is much like flipping a coin from one side to the other.
Flipper: Easily removed false teeth for children, used for cosmetic
Flood: A floodlight: a lantern which gives a wide-spreading, unfocused
beam of light. These can be symmetric (i.e. casting the light equally
in all directions) or asymmetric (casting it more in one direction than
the others). The symmetric flood is probably the cheapest stage lantern
and the least useful!
Floor Pocket: A small iron box containing an electrical outlet,
sunk into the stage floor.
Fly Gallery: A platform that runs above the stage on one side, used in
the operation of fly lines.
Fly: Verb: scenery which is raised into the roof (flown out) or
lowered on the stage (flown in). The apparatus for doing this consists
of a series of ropes and pulleys in the "fly tower" (a very
high roof space) and they raise or lower the scenery by means of a counterweight
system or by directly pulling on "hemp lines". The men who operate
the "flies" are called "flymen" and the area in which
they work is called the "fly floor" of, quite simply, the "flies".
People can also be flown (as in every production of "Peter Pan"!)
in a harness.
Flyman: Crew person in charge of raising and lowering the flies.
Focal Length: The distance from the focal point of a lens to the
plane of the film (for viewers and cameramen, this is seen as the amount
of area a lens can photograph from a given distance.)
Focus: Verb used in lighting: to point the lanterns in the right
direction and set the correct beam-spread and edge.
Focus-Through (racking): A change of the field in focus taking
the viewer from one object to another that was previously out of focus.
FoH: Front of House: anything which happens on the audience side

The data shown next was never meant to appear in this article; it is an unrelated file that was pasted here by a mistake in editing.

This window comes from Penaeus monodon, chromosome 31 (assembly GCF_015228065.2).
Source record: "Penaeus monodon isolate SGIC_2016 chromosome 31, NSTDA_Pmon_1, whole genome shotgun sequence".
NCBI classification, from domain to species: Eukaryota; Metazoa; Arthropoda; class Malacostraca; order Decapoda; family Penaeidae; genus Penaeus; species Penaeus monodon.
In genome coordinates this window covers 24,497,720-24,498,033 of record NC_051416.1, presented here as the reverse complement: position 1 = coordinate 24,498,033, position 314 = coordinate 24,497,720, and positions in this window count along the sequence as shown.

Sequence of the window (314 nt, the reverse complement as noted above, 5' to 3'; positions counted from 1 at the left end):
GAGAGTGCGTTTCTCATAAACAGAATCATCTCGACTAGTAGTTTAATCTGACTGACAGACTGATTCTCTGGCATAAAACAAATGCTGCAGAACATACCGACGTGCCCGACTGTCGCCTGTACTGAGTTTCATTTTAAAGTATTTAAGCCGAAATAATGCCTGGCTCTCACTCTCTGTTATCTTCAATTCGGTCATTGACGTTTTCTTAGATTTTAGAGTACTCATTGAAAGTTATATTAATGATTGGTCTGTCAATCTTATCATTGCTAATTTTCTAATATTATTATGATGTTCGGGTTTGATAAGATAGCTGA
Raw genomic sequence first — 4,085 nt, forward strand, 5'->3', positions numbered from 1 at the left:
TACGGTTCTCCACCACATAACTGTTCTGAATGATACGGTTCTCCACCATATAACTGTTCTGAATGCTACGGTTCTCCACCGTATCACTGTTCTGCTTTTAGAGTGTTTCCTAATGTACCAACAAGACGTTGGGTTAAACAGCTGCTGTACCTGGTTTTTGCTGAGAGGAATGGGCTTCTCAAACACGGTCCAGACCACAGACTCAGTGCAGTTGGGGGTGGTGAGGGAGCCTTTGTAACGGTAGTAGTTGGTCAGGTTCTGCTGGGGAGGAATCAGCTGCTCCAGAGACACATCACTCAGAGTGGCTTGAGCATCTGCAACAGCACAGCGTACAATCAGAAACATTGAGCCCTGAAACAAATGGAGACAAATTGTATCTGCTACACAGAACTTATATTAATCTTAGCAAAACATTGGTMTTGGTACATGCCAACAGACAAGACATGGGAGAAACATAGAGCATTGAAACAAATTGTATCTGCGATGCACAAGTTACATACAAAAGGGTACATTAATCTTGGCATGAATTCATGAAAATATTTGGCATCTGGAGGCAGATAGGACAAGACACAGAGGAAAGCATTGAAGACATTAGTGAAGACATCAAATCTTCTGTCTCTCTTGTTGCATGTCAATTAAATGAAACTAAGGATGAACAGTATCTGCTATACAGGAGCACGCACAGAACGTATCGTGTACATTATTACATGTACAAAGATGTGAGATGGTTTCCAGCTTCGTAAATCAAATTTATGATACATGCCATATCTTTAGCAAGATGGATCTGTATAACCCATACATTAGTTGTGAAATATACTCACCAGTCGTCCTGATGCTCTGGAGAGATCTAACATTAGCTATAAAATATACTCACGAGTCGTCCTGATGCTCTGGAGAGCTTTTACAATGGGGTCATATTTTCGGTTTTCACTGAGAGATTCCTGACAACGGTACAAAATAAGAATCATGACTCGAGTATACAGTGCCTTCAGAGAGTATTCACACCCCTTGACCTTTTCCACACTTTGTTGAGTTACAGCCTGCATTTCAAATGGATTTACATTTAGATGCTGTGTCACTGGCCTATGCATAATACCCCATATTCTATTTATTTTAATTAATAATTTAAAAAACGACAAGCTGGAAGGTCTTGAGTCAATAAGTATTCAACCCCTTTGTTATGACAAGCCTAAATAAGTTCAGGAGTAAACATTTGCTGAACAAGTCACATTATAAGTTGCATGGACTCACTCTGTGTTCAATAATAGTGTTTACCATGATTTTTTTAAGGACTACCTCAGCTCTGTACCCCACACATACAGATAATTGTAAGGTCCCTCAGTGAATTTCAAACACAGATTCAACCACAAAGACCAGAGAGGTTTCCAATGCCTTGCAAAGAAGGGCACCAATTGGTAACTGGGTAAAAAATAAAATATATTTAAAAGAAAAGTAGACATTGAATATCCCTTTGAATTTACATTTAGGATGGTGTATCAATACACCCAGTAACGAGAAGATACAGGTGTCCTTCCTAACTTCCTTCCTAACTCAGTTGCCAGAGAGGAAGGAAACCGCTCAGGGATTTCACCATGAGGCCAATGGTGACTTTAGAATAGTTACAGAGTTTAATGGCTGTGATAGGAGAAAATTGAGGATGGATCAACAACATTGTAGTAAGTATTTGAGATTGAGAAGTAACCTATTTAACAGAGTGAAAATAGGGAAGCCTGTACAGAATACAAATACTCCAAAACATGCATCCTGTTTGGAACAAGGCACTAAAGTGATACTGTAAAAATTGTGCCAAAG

of the curtain is said to happen "front of house". The term
"the house" is used to mean either the auditorium, or the audience
("We had a good house tonight"), or even the theatre itself.
Follow-spot: A type of profile spotlight with an iris diaphragm
and a handle so that it can be used to follow a performer around the stage
in a beam of light of exactly the right size. Traditionally called a "lime":
hence the term "being in the limelight". These produce a very
bright beam of light which is more powerful than that produced by any
other lanterns. Modern limes almost always use CSI lamps.
Footlights: A series of floodlights placed on the stage floor along
the front of the stage. Traditional in variety theatres, foots are nowadays
Forced Call: A call to work less than 12 hours after dismissal
on the previous day.
Foreign Replay: A fee paid for reruns outside the U.S.
Fourth Wall: An imaginary wall between the actor s and the audience
that disallows interaction between the two groups of people.
Frame: A single photographic image imprinted on a length of film;
also the perimeter of an image as seen when projected on a screen (a filmmaker
sees the frame as the boundaries of his camera's view-finder). Freeze
Frame A single frame repeated for an extended time, consequently looking
like a still photograph.
Franchised Agent: A talent agent approved by SAG-AFTRA to solicit and
negotiate employment for their members.
French Scene: Scene that begins and ends with an actor's entrance
Fresnel: A kind of spotlight in which the light is concentrated
by a fresnel lens (a lens with concentric ridged rings). Projects a variable
angle soft-edged beam. Sometimes called a frênel and given the French
Front Elevation: A scale drawing that gives a front view of the
FX: Slang term for special effects: usually sound effects in the
theatre but can also refer to pyrotechnics . In film, usually refers to
visual (i.e. computer generated) effects.